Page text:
Fort Lauderdale Riverfront's Changing Face
by sean mccaughan
The recently topped off New River Yacht Club is one of a number of projects helping change the face of Fort Lauderdale’s riverfront.
Fort Lauderdale’s nickname, the Venice of America, can easily seem more than a bit aspirational if you’re stuck in traffic on Broward Boulevard. Sure, the city contains an extensive system of inland waterways, but anywhere outside of downtown, the canal system is distinctly suburban—perfect for motoring the yacht from your mansion to a friend’s, but not much else. Downtown Fort Lauderdale, with its sensational Riverwalk, is where the Venice analogy really seems to make sense: It’s where the city of Fort Lauderdale got its start and where the future of Fort Lauderdale may lie. Right now, although construction halted during the economic downturn and is only beginning to pick up, new developments and cultural happenings along both sides of the New River are making the city’s urban heart beat better than ever.
According to Seminole Indian legend, the New River first appeared after a night of strong winds, loud noises, and shaking ground. They named it Himmarshee, meaning “new water.” Along its banks, on high ground inland from the ocean, was where the earliest settlements in the area were built, where the Stranahans opened their pioneer trading post, and where the railway routed. More recently, Fort Lauderdale built its Riverwalk, a pair of pedestrian walks on the north and south banks of the river, centered on Las Olas Riverfront, a once-thriving urban shopping center.
Rendering of Marina Lofts, designed by renowned architect Bjarke Ingels.
It took 25 years to build the Riverwalk, in piecemeal sections, as new residential and commercial projects came along or rights-of-way opened up. The more developed northern side gained many features, like parks and public buildings, while the south side lagged. That’s all about to change. New residential developments, including The Related Group’s recently topped off New River Yacht Club (400 SW First Ave., Fort Lauderdale; 954-635-5922) and developer Asi Cymbal’s Marina Lofts, designed by the world-renowned architect Bjarke Ingels, are coming to the river’s less developed south side. The combination of those two rental apartment projects will mean the completion of both sides of the Riverwalk. The New River Yacht Club, on schedule to be completed in the spring, is 26 stories high, with 246 rental units and ground-floor retail and restaurants along the Riverwalk. Renderings promise a contemporary building in beige stucco with an active, pedestrian-oriented frontage along the river. There are also rumors of filling in the south bank’s final missing link with the New River Yacht Club West, the project’s second phase, a taller, deeper building still in the planning stages but slated to replace a boatyard on the east side of the old Florida East Coast Railway tracks.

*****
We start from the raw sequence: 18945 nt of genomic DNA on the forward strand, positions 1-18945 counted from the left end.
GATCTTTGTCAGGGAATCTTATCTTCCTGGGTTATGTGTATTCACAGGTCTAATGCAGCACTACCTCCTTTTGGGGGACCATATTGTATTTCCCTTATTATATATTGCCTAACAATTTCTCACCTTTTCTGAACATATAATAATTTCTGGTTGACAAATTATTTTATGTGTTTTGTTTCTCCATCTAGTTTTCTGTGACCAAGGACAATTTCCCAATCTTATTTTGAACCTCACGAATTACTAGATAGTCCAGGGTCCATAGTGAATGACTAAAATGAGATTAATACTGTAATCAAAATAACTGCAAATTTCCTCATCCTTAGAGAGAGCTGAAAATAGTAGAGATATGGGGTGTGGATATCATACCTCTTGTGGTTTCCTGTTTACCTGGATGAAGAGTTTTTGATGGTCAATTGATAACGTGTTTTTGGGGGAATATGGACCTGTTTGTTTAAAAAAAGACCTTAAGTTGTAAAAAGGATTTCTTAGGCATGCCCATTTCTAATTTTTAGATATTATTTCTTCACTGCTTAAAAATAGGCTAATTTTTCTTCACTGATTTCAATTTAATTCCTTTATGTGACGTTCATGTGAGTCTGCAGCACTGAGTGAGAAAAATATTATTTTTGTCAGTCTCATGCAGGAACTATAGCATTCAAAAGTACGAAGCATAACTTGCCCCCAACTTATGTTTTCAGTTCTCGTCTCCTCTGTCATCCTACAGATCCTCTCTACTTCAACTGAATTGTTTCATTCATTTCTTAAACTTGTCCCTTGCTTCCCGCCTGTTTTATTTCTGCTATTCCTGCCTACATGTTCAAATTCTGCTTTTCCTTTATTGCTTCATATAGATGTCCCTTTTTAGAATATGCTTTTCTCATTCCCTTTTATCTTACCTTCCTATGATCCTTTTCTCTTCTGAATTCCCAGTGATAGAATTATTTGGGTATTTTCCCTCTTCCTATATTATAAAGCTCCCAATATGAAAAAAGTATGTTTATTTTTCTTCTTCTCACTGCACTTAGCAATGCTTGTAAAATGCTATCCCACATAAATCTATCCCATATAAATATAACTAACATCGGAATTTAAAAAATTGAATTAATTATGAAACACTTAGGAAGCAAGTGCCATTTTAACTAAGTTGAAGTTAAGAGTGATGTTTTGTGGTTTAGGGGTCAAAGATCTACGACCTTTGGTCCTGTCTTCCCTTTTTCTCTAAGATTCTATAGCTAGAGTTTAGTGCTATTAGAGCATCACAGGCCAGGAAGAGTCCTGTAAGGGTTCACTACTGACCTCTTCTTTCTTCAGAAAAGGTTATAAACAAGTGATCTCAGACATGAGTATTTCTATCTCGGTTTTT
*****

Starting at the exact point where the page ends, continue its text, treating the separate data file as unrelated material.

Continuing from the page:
Just over the railroad tracks from the New River Yacht Club is the future site of Marina Lofts, a project that Cymbal plans to break ground on in the third quarter of 2014. Marina Lofts, says Cymbal, is “for those who care about design and an environmentally sensitive community, to live in an iconic, mixed-use environment that celebrates Fort Lauderdale and its marine uses.” The 856 unit rental apartment project will be built in phases, preceded by the expensive and complicated relocation of a magnificent Albizia saman, or “rain tree,” that stands 61 feet tall and 127 feet wide. The tree will be preserved in its own park a safe distance away from construction and near the entrance to Marina Lofts. A dramatic canyon will slice through Marina Lofts’ principal building, creating a grand public entrance to the Riverwalk.
With the influx of new residents into downtown Fort Lauderdale comes a healthy dose of pumped-up cultural offerings. The Broward Center for the Performing Arts, across the river from Marina Lofts, opened new skybox-style seating about a year ago; the $56 million expansion project includes the recently topped-off Huizenga Pavilion, a new wing that will house a restaurant and banquet hall overlooking the river, and new bar areas in the center’s public spaces. Meanwhile, the Museum of Art Fort Lauderdale also has a new director in Bonnie Clearwater, the celebrated former director of North Miami’s MOCA.
New River Village Phase III.
Along with other new residential construction projects, including the 15-floor New River Village Phase III, the massive new Broward County courthouse being built on the river’s south side, and a number of substantial transportation and infrastructural projects coming in the near future, the face of downtown Fort Lauderdale will be considerably upgraded. The Wave streetcar will glide through downtown, from the new Florida East Coast Railway passenger station, across a much more pedestrian-friendly Broward Boulevard, and over the river. A pedestrian plaza above the US 1 tunnel will connect the Riverwalk to the Las Olas Boulevard shopping district.
Meanwhile, in other parts of the city, the former Trump Fort Lauderdale will be converted into the proposed Conrad Fort Lauderdale Beach Residences, while the former Howard Johnson site (700 N. Atlantic Blvd.) will be rebranded as a luxury, purely residential property. Both are being sold by One World Properties.
While Fort Lauderdale is still an extremely popular retirement destination (Money magazine recently ranked it among the top 10 nationally), the city’s growing pockets of picturesque urbanity are attracting a younger generation of professionals and creatives, who can’t wait to rent an affordable apartment in a spectacular starchitect-designed building, to walk along a lively riverfront, and to live in an American Venice.
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